I had a lot of fun in college because I was working on things I really liked and cared about. I didn’t envy my friends in med school who had to memorize hundreds of body parts, diseases and viruses. Even though programming syntax was equally complex, I’ve always looked at it as Lego bricks of different shapes and colors waiting to be assembled in a new way to create a unique functional object. It was that aspect of creation that I couldn’t find anywhere else.
I received my Computer Science degree in 1999 and was offered a teaching scholarship, but I was determined to learn a different skill: how to ship software products. So I joined a software firm in Egypt where I worked on designing and writing software for Adobe, Corel and Microsoft. I created web applications, games, design tools, and graphics plug-ins (some of which still ship with Adobe Creative Suite). After shipping few products, boredom found its way to me and I wanted to learn something new; I’ve been fascinated with graphical user interfaces, but I didn’t want to be a graphics designer. Being part of product lifecycles made me realize that designers didn’t call the shots. I wanted to learn higher level design skills beyond pushing pixels: skills that deal with human psychology and perception. So I applied for and received a scholarship to the University of Maryland and joined the Human Computer Interaction Lab. And in 2001, I left my job as a software engineer to start working on my Master’s degree.
Human Computer Interaction
HCIL is where all my skills and experience were put to good use: art, science, engineering and design. For more than three years, I enjoyed working on usability, cognitive psychology, design, information visualization and human factors. We were encouraged to “design by building” and I built and tested various tools and interfaces. That’s where I learned that designers don’t just design. They interact, build, test, measure, and ship. And I worked among some of the best researchers and interaction designers who taught me how to Think like a designer, build like an engineer, and test like a scientist.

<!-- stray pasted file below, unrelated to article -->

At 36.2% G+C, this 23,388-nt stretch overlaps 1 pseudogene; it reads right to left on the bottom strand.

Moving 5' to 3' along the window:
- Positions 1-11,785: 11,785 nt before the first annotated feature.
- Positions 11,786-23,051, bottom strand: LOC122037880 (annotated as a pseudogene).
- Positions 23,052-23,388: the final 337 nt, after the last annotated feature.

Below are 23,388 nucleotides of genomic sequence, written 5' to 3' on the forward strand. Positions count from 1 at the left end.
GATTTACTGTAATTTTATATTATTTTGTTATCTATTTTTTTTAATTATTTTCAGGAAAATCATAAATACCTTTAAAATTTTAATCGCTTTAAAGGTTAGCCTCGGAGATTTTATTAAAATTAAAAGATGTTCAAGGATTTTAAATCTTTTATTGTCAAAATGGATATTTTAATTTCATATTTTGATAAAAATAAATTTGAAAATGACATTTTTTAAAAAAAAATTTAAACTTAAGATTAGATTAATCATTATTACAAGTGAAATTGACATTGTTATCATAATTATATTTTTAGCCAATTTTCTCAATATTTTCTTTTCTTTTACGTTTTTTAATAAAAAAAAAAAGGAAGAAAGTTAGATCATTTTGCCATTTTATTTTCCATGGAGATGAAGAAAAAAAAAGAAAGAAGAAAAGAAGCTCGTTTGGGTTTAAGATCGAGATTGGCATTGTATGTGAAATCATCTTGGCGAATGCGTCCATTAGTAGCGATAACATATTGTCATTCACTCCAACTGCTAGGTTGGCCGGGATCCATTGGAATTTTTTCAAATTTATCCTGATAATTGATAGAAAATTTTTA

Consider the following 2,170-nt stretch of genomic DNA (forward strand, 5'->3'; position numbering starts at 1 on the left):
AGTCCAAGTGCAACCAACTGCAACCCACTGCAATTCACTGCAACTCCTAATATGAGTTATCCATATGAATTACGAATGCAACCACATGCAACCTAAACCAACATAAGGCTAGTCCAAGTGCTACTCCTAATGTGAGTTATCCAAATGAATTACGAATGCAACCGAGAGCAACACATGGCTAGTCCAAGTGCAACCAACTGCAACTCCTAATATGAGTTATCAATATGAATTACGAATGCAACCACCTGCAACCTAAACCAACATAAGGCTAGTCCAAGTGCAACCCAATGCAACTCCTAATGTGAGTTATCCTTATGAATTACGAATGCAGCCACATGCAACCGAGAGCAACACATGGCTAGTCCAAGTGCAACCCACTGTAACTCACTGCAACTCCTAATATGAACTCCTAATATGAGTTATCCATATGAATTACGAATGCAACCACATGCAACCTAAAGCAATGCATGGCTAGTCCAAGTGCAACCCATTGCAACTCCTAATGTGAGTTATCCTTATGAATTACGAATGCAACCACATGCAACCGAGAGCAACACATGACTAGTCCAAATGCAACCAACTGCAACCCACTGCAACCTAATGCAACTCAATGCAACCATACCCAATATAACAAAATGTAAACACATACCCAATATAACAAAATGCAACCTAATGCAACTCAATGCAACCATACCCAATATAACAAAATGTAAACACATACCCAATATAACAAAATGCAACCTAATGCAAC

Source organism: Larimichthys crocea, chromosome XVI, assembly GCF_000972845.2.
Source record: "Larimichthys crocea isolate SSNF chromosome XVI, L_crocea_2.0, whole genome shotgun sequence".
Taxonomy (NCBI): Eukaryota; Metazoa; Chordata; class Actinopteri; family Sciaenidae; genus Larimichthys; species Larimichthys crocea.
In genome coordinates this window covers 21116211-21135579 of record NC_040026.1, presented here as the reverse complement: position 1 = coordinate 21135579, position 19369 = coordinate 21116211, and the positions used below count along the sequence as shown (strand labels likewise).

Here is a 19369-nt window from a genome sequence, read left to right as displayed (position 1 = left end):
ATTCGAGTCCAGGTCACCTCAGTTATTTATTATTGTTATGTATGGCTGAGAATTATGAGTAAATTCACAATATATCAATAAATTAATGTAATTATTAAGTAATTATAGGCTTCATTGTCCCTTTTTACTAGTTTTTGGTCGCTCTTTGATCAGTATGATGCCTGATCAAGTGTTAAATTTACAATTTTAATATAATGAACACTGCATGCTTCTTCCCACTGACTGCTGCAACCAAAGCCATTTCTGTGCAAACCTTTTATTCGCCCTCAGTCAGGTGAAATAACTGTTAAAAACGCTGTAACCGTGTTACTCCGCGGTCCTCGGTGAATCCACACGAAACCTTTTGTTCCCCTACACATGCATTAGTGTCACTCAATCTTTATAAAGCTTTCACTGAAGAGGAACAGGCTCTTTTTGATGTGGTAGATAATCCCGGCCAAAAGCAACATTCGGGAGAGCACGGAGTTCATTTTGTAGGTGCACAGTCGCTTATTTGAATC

One of the projects that I’ve worked on, which aimed at improving source code comprehension, was funded by Microsoft Research. As a result, I was invited for an internship at Microsoft Research. The internship was challenging because I wasn’t given any specific task. I was working with the VIBE team and I was given 12 weeks to “create something good!”. I spent a couple of weeks brainstorming and prioritizing ideas, but none of them were promising enough. VIBE was another place where I was lucky to work among some of the top names in user experience and information visualization. I remember my supervisor giving me an advice that made the biggest difference and that I follow to this day. “Go out and talk to people”, he said. And that’s exactly what I did! For two weeks, I interviewed dozens of developers and brainstormed with them about the tools and workflows they use. I asked them open ended questions and watched them use their tools in their own environment. By interviewing junior developers and senior architects, I received enough insights to launch a small project at MSR that grew over the years to include many researchers and produce original results in the domain of program comprehension (the break-through idea was to use a social-recommendation system inside development environments and visualize editing and debugging histories to help novice developers understand existing source code much faster). This experience taught me how collective user creativity can produce more innovation than that of a lone genius.